In a matter so delicate as the one now under consideration, we cannot be too precise. It is certain that must die in the state of grace in order to be saved, and that this suffices. It would appear then that for the faithful in the world, there is no other obligation than that of preserving the state of grace. However, the question is precisely whether they can preserve the state of grace for a long time without striving to grow in holiness. To this, authority and reason enlightened by faith answer that, in the state of fallen nature, one cannot for long remain in the state of grace without striving at the same time to make progress in the spiritual life and to exercise oneself from time to time in the practice of some of the evangelical counsels. —The Spiritual Life, 354, Tanquery
Suppose that someone attending a dance or concert had to spend the time suspended by a rope, with his head hanging down. Could he enjoy the entertainment? Yet such is the state of a Christian who has made himself an enemy of God. It’s as if his soul is turned upside down: Instead of being united with God and detached from created things, he’s united with created things, and separated from God.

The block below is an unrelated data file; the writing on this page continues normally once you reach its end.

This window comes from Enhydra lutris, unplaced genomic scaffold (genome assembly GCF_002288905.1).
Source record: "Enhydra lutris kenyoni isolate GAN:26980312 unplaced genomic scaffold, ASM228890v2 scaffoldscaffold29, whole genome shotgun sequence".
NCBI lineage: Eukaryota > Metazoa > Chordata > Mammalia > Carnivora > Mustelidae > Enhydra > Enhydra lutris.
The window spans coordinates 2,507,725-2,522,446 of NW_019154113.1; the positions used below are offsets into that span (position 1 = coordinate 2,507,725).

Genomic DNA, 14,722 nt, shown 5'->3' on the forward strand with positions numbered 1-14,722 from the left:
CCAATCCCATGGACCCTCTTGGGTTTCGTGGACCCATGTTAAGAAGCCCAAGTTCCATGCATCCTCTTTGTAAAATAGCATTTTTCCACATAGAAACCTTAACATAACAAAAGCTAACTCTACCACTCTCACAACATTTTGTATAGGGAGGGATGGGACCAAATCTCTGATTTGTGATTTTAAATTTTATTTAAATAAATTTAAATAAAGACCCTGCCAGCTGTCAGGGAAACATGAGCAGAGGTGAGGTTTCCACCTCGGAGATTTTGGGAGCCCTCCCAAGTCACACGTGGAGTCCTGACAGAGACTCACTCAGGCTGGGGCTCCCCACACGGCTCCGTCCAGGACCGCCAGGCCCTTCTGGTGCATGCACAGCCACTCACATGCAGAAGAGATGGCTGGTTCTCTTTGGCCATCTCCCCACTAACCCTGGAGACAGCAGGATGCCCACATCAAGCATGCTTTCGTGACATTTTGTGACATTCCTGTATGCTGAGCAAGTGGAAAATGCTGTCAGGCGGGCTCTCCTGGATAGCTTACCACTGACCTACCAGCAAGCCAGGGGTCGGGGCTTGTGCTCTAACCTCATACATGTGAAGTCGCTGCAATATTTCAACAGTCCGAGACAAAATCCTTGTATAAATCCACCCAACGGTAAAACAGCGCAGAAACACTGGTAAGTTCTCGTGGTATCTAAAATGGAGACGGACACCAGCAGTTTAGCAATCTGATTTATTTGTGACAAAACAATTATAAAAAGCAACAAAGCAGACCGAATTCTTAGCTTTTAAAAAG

Sinners are like people parched with thirst and placed standing up in the middle of a fountain. Because the waters flowing around them don’t enter inside them to quench their thirst, in the midst of the water they remain thirstier than before. In addition, sin brings with it the remorse of conscience—a cruel worm that gnaws incessantly and never dies (see Isaiah 46:24). A sinner may go to a festival, to a comedy, to a banquet. But even there, his conscience continually accuses him, saying: “Unhappy man! You’ve lost God! If you were to die right now, what would become of you?”
The torment of remorse of conscience is so great, even in the present life, that some people have put an end to their lives just to escape it. If sinners would suffer for God what they suffer for sin, they would lay up great treasures for eternity, and would lead a life of peace and happiness. —St. Alphonsus Liguori, Sermon on the Unhappy Life of Sinners